Sky and Angel Reese fined for breaking media policies, Chennedy Carter foul on Caitlin Clark upgraded

Sunday morning, the WNBA dropped the hammer on the Sky.

First, came the news the league had upgraded Chennedy Carter’s away-from-the-play personal foul on Caitlin Clark in the third quarter to a Flagrant 1 after review. About an hour later, the league announced a $1,000 fine on Angel Reese for failing to make herself available to the media after the Sky’s 71-70 loss to the Fever.

In addition, the Sky were fined $5,000 by the league for failing to ensure that all players comply with WNBA media policies.

WNBA media protocol requires teams to make two key players and each head coach available postgame following no more than a 10-minute cooling down period. These interviews take place in a press conference-style setting, however, any player not participating may be requested for interviews by in-person media.

Saturday afternoon, Carter, rookie Kamilla Cardoso and Sky coach Teresa Weatherspoon were made available postgame. However, after multiple media members requested to speak with Reese, she was not made available.

The Sky has a history of not obliging to the league’s media policy.

Following the Sky’s 86-82 loss to the Sun on May 25, the team did not make players or Weatherspoon available for 30 minutes after the game’s conclusion. Delaying post-game interviews has been a common practice for the Sky over the years.

Failing to make players available is another pattern of behavior that dates back to the Sky’s 2019 playoffs. Despite being requested by media members, former Sky guard Courtney Vandersloot was not made available postgame following the team’s 93-92 loss to the Aces.

Following a mass exodus of players in 2023 free agency, the media were told Sky ownership would be available to answer questions at media day. They never showed up.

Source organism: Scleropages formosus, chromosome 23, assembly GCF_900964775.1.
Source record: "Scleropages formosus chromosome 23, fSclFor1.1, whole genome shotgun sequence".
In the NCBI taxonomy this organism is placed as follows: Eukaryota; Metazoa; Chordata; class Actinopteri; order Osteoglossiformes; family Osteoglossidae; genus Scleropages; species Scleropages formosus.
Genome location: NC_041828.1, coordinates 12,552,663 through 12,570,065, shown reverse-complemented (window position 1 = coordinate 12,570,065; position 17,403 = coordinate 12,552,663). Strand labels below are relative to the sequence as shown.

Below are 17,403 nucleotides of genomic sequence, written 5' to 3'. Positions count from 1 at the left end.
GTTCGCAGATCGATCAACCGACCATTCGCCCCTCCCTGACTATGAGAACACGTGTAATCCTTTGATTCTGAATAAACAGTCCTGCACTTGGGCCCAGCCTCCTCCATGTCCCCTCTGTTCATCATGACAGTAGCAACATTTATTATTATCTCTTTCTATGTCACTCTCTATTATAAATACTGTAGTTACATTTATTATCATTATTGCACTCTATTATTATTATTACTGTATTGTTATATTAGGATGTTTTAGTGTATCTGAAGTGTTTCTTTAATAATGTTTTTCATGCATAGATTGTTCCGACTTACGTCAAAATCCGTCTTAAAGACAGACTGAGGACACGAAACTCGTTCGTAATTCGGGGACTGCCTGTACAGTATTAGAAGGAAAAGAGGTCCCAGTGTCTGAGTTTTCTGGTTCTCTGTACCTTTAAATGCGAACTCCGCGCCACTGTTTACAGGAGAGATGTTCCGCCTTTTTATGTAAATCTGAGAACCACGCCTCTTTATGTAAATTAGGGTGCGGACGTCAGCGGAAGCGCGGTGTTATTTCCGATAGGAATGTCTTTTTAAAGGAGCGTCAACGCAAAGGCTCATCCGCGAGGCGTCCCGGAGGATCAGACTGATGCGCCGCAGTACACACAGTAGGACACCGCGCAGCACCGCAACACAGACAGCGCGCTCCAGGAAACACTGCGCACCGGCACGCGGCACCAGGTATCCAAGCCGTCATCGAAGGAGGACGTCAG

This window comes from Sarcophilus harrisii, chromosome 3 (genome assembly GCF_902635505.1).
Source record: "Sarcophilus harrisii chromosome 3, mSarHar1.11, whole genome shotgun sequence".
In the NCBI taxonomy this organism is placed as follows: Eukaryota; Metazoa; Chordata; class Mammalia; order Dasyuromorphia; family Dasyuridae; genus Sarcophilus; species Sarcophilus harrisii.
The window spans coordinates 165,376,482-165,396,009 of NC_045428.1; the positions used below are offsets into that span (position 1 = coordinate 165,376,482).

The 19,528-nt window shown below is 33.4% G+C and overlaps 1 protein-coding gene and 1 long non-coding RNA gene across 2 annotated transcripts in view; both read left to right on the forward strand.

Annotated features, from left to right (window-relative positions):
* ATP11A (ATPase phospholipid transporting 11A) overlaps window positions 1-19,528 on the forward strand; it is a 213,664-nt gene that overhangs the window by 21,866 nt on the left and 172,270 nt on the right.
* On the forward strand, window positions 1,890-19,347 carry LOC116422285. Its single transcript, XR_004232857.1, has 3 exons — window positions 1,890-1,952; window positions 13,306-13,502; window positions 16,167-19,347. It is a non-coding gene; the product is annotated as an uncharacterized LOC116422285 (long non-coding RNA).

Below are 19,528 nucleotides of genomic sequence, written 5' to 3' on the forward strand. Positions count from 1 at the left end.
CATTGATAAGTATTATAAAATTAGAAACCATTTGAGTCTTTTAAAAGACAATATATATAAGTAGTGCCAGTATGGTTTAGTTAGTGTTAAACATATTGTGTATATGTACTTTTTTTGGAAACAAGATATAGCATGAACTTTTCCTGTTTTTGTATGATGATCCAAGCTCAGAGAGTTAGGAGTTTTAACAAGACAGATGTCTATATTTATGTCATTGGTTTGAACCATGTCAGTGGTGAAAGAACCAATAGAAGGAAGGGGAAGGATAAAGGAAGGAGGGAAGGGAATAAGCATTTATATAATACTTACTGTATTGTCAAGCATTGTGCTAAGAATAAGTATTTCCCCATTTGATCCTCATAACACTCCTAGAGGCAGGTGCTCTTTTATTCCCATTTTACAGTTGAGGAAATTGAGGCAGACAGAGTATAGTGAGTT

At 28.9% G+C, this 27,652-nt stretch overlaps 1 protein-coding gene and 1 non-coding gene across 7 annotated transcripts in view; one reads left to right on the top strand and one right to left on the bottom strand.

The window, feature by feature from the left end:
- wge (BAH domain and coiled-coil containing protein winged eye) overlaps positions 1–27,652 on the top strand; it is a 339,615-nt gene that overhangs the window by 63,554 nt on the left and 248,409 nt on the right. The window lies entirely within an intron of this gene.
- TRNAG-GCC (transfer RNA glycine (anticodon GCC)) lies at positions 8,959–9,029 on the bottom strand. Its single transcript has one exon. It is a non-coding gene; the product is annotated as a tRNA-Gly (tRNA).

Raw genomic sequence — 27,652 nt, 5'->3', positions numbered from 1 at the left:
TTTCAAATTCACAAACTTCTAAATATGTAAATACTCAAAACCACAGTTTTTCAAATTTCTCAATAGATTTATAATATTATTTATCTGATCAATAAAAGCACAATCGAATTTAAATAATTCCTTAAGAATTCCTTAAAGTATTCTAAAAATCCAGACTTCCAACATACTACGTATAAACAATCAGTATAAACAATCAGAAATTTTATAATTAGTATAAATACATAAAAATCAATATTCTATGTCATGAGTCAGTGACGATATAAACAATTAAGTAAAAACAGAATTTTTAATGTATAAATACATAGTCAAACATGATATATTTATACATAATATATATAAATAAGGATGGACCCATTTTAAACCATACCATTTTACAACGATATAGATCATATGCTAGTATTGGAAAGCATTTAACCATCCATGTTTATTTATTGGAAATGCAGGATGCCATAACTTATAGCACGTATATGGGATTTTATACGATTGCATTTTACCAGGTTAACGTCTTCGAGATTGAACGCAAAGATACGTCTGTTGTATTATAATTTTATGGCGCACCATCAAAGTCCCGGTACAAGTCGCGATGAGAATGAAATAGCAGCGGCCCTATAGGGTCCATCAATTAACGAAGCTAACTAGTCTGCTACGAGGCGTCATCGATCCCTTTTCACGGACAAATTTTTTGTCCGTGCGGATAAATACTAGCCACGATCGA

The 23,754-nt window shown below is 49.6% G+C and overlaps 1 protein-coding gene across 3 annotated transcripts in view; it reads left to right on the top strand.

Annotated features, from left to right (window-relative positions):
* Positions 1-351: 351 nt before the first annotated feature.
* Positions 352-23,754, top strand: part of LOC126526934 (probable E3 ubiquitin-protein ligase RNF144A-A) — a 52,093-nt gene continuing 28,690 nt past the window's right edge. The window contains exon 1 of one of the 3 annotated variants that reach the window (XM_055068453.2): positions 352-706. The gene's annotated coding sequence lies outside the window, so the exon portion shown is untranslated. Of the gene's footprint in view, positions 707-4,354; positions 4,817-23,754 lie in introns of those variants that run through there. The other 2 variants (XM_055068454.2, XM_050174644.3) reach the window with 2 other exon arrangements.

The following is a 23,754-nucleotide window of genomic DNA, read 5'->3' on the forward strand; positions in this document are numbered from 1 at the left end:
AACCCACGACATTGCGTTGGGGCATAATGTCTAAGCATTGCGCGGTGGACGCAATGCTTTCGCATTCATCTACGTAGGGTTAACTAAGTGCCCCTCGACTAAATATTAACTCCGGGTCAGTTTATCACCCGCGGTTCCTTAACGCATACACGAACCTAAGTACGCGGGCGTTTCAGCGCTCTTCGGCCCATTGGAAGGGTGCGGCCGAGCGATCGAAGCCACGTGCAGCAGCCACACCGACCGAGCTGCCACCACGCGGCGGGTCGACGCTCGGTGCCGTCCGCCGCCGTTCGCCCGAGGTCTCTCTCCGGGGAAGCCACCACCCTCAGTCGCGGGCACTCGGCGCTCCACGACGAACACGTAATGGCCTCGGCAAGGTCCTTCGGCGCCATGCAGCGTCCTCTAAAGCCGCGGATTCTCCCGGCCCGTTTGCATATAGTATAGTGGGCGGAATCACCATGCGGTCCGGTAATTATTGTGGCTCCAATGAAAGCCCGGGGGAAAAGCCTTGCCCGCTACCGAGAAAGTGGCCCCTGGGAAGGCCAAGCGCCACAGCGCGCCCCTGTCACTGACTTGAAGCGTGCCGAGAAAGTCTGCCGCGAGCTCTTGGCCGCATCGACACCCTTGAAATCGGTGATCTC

“It honestly has become the Sky’s reputation,” said Terrence Tomlin, co-founder of The Bigs.

Carter’s foul is a separate issue with its own serious implications.

Players accrue points for flagrant fouls that can lead to fines and suspensions. Carter’s Flagrant 1 foul earned her one point on the league’s flagrant foul limit. A player with three points faces the risk of a one-game suspension.

A player with four or more points faces a one- to two-game suspension.

When asked about the foul postgame, Carter responded by saying, “Next question.”

Comparisons have been made between Carter’s foul on Clark and Alyssa Thomas’s Flagrant 2 foul on Reese during the Sky’s home opener. However, there are two stark differences between the two fouls.

Thomas committed the foul during a basketball play. Officials immediately reviewed the play, and she was assessed a Flagrant 2 and ejected. Carter’s foul on Clark came as both players stood waiting for the ball to be inbounded, and officials did not review it in the moment.

Had officials reviewed Carter’s foul in the moment and upgraded it to a Flagrant 1 in the moment, Clark would have shot two free throws instead of one.

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